I know what you’re thinking. Who in their right mind would want to develop using a remote server when you have Docker and all that other useful stuff? But, trust me, if you come into this unfortunate situation, you’ll be sending me all your love (or a beer, which is almost the same thing).
- You need to check an issue in a PHP web application.
- You are not allowed to run it locally.
- You’ve got SSH access to the testing server.
Okay so you know what to do, right? Just install Xdebug in the server, set up your IDE and let the magic happen. Right? Sure, go do it and I’ll wait here while you figure it out.
So you’re back already, huh? I know why, because I too spent hours searching for documentation, blog posts, forums and some helped, but I couldn’t find a single one with all the information, so since I already did the research, here is all the info to save you and everyone else the trouble.
I won’t go trough the basics on how to use the debugger or about the magic behind the debug session (plenty of blog posts on this already).
- A remote server (and SSH access to it)
- An IDE in your machine (I use PHPStorm)
- An issue you need to debug (d’oh!)
SSH to the remote server and install Xdebug
sudo apt-get install php5-xdebug (Debian based servers)
The Xdebug configuration goes in the php.ini file (or in a specific .conf file inside your conf.d folder, it depends on the server’s OS)
xdebug.remote_enable=1 xdebug.remote_connect_back=0 xdebug.remote_host=localhost xdebug.remote_port=9000 xdebug.remote_log=/var/log/apache2/xdebug.log
Configure your IDE
As I said, I’m using PHPStorm, but any IDE configuration should be similar.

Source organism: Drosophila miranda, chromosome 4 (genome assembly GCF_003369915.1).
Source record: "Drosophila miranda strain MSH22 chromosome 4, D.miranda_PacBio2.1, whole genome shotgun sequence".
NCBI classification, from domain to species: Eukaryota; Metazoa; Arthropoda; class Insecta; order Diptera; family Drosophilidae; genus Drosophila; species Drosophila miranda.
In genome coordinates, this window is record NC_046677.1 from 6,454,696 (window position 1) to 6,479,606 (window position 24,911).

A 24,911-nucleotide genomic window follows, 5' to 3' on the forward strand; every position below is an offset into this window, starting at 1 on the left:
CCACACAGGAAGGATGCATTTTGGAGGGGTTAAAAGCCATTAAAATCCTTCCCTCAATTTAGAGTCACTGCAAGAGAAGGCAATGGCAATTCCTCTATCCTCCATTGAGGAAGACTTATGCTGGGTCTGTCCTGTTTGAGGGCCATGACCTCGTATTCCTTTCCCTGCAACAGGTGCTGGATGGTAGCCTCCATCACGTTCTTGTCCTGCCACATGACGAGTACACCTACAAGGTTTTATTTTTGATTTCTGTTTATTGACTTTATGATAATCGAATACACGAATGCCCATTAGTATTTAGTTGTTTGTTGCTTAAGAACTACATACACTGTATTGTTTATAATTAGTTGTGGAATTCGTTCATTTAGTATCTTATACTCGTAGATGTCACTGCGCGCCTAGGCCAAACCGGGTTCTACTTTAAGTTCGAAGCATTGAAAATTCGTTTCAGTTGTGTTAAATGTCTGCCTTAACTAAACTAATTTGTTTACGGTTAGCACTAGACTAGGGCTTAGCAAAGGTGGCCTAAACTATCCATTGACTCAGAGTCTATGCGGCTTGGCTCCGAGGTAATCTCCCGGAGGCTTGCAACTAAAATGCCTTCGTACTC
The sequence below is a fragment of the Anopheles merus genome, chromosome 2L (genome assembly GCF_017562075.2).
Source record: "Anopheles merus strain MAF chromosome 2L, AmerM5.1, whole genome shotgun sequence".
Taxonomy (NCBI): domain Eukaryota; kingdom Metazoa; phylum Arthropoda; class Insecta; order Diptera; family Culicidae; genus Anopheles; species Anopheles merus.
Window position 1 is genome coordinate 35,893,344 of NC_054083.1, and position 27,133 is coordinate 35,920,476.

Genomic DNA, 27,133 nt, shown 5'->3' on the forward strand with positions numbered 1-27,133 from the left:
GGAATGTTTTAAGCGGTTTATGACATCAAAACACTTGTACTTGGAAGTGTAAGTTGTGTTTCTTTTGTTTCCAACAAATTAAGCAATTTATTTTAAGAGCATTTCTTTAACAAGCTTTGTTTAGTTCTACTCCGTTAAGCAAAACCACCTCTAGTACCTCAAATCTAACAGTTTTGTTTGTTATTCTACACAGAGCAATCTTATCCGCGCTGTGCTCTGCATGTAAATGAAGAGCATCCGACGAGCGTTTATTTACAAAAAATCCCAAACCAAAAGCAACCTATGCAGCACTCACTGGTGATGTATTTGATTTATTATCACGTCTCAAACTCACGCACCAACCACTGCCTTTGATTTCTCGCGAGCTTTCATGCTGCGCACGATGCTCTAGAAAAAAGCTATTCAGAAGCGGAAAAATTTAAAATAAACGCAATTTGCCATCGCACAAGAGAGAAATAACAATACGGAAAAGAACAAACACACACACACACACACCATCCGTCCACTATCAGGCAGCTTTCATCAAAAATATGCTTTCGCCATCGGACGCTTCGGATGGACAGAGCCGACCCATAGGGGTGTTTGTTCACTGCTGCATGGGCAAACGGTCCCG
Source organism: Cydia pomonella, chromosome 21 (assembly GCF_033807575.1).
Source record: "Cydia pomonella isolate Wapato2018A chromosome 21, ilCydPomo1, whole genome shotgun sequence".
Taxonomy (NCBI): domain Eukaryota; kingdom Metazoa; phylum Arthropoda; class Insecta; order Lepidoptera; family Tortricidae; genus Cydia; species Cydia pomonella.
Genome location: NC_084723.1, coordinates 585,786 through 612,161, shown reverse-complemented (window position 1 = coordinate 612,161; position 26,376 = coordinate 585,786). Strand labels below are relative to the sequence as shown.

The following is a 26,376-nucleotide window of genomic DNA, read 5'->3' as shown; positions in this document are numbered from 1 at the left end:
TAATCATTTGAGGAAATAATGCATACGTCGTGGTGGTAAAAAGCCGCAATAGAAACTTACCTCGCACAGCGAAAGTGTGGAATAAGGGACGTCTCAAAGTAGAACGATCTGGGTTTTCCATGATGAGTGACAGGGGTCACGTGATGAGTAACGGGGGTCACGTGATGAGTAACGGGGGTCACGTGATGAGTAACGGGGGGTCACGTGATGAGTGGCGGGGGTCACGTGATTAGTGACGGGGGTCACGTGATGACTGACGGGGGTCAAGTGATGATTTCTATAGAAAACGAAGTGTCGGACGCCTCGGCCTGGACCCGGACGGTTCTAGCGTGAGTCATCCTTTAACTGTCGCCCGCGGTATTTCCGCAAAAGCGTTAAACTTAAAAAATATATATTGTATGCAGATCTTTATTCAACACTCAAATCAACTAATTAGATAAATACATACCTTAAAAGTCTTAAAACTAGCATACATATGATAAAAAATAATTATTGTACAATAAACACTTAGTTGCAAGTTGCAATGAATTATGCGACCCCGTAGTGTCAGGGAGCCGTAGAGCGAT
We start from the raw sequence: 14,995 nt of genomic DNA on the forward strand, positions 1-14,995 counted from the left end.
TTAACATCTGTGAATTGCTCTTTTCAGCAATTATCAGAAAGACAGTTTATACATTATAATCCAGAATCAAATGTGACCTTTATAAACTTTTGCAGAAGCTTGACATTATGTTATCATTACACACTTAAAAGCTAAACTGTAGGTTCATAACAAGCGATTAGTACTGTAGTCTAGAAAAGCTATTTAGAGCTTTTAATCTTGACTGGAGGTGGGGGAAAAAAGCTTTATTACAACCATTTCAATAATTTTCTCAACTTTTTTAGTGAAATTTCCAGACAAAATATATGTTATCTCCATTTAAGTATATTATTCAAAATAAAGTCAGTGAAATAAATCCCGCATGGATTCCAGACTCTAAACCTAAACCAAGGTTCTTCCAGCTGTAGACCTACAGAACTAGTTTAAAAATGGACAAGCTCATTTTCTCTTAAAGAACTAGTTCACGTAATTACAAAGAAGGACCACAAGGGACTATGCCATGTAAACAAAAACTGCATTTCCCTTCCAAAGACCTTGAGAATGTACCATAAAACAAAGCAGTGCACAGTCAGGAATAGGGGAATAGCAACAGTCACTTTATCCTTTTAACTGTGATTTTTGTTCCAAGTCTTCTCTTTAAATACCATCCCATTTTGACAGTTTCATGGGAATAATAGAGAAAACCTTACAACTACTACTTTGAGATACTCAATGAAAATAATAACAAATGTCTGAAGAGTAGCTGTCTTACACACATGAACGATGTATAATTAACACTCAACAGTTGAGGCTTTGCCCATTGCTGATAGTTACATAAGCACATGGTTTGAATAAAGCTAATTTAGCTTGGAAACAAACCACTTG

Go to Preferences -> Languages & frameworks -> PHP -> Debug
Go to Preferences -> Languages & frameworks -> PHP -> Servers
Name: Anything meaningful for you
Host: Server IP address
Port: The port used by Apache
Debugger: Select Xdebug
Check the “Use path mapping” option
Below, (I’m assuming you have the project code in your machine, we said you can’t run it locally, but you’ll still need the code) map the folders (paths) of the code in your local machine and the server.
Now, you’ll need a browser extension that helps you trigger the debugger (I use Xdebug helper for Chrome).
If you try to debug your application now, using the browser extension you’ll send a flag to the server and it’ll run Xdebug, tehn it’ll try to communicate with the address you configured in xdebug.remote_host, but it won’t make it since we configured it as localhost.
Then why did we configured it that way? Xdebug has the option to remote debugging, you could set your IP address there and voila! No, you couldn’t, at least not so easy. Because the server would try to reach your IP using the port 9000, and chances that your ISP has that port open are low.
You need an SSH Tunnel. Since you have SSH access to the server, you can create a tunneling protocol
ssh -R 9000:localhost:9000 your_user@your_server_host
Now your machine will be treated as localhost, and communication can happen without issues. You’ll have to open that tunnel every time you need to debug remotely to that server.